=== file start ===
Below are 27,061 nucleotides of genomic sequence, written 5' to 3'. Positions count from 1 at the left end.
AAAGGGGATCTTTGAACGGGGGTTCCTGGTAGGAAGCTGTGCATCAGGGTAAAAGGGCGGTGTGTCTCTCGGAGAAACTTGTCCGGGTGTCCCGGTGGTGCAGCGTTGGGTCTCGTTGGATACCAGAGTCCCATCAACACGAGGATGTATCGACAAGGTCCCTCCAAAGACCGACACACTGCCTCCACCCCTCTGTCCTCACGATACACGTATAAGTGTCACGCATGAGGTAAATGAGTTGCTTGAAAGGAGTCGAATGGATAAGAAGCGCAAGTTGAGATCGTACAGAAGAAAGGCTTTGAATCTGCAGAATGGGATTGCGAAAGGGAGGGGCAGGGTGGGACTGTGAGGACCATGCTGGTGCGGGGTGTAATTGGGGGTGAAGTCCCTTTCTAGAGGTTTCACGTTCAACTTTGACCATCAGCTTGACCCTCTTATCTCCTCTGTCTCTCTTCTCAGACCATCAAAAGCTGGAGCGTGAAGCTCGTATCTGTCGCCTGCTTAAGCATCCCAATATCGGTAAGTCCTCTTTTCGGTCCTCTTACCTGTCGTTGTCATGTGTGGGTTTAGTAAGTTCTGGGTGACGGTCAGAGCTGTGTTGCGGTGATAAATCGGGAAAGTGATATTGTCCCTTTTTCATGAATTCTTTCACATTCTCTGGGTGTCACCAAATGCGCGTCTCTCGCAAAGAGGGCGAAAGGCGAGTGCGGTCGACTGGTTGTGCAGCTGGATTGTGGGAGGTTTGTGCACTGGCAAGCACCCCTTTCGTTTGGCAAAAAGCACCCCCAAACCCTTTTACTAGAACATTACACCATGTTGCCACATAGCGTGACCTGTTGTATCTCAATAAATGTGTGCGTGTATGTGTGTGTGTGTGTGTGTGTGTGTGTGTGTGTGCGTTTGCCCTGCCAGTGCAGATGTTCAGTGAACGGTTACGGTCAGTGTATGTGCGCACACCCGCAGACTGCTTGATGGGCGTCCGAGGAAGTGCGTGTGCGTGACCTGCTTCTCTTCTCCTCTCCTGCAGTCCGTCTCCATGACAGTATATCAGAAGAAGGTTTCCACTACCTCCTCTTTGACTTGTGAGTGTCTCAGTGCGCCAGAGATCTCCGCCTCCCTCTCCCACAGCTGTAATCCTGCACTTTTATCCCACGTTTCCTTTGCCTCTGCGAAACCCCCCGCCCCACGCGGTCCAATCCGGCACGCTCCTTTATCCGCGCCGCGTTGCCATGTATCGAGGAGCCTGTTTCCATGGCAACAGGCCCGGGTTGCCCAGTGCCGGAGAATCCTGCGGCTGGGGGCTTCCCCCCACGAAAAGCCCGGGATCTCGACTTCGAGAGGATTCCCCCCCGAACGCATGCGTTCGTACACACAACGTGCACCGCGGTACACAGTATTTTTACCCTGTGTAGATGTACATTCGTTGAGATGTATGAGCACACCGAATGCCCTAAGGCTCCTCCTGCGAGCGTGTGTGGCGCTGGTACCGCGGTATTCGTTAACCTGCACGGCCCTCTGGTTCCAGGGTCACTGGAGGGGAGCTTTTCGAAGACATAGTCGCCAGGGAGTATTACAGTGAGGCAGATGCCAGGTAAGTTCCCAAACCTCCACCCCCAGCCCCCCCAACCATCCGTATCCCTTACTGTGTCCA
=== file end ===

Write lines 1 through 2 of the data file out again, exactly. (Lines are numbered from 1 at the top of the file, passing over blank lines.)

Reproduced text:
Below are 27,061 nucleotides of genomic sequence, written 5' to 3'. Positions count from 1 at the left end.
AAAGGGGATCTTTGAACGGGGGTTCCTGGTAGGAAGCTGTGCATCAGGGTAAAAGGGCGGTGTGTCTCTCGGAGAAACTTGTCCGGGTGTCCCGGTGGTGCAGCGTTGGGTCTCGTTGGATACCAGAGTCCCATCAACACGAGGATGTATCGACAAGGTCCCTCCAAAGACCGACACACTGCCTCCACCCCTCTGTCCTCACGATACACGTATAAGTGTCACGCATGAGGTAAATGAGTTGCTTGAAAGGAGTCGAATGGATAAGAAGCGCAAGTTGAGATCGTACAGAAGAAAGGCTTTGAATCTGCAGAATGGGATTGCGAAAGGGAGGGGCAGGGTGGGACTGTGAGGACCATGCTGGTGCGGGGTGTAATTGGGGGTGAAGTCCCTTTCTAGAGGTTTCACGTTCAACTTTGACCATCAGCTTGACCCTCTTATCTCCTCTGTCTCTCTTCTCAGACCATCAAAAGCTGGAGCGTGAAGCTCGTATCTGTCGCCTGCTTAAGCATCCCAATATCGGTAAGTCCTCTTTTCGGTCCTCTTACCTGTCGTTGTCATGTGTGGGTTTAGTAAGTTCTGGGTGACGGTCAGAGCTGTGTTGCGGTGATAAATCGGGAAAGTGATATTGTCCCTTTTTCATGAATTCTTTCACATTCTCTGGGTGTCACCAAATGCGCGTCTCTCGCAAAGAGGGCGAAAGGCGAGTGCGGTCGACTGGTTGTGCAGCTGGATTGTGGGAGGTTTGTGCACTGGCAAGCACCCCTTTCGTTTGGCAAAAAGCACCCCCAAACCCTTTTACTAGAACATTACACCATGTTGCCACATAGCGTGACCTGTTGTATCTCAATAAATGTGTGCGTGTATGTGTGTGTGTGTGTGTGTGTGTGTGTGTGTGTGCGTTTGCCCTGCCAGTGCAGATGTTCAGTGAACGGTTACGGTCAGTGTATGTGCGCACACCCGCAGACTGCTTGATGGGCGTCCGAGGAAGTGCGTGTGCGTGACCTGCTTCTCTTCTCCTCTCCTGCAGTCCGTCTCCATGACAGTATATCAGAAGAAGGTTTCCACTACCTCCTCTTTGACTTGTGAGTGTCTCAGTGCGCCAGAGATCTCCGCCTCCCTCTCCCACAGCTGTAATCCTGCACTTTTATCCCACGTTTCCTTTGCCTCTGCGAAACCCCCCGCCCCACGCGGTCCAATCCGGCACGCTCCTTTATCCGCGCCGCGTTGCCATGTATCGAGGAGCCTGTTTCCATGGCAACAGGCCCGGGTTGCCCAGTGCCGGAGAATCCTGCGGCTGGGGGCTTCCCCCCACGAAAAGCCCGGGATCTCGACTTCGAGAGGATTCCCCCCCGAACGCATGCGTTCGTACACACAACGTGCACCGCGGTACACAGTATTTTTACCCTGTGTAGATGTACATTCGTTGAGATGTATGAGCACACCGAATGCCCTAAGGCTCCTCCTGCGAGCGTGTGTGGCGCTGGTACCGCGGTATTCGTTAACCTGCACGGCCCTCTGGTTCCAGGGTCACTGGAGGGGAGCTTTTCGAAGACATAGTCGCCAGGGAGTATTACAGTGAGGCAGATGCCAGGTAAGTTCCCAAACCTCCACCCCCAGCCCCCCCAACCATCCGTATCCCTTACTGTGTCCA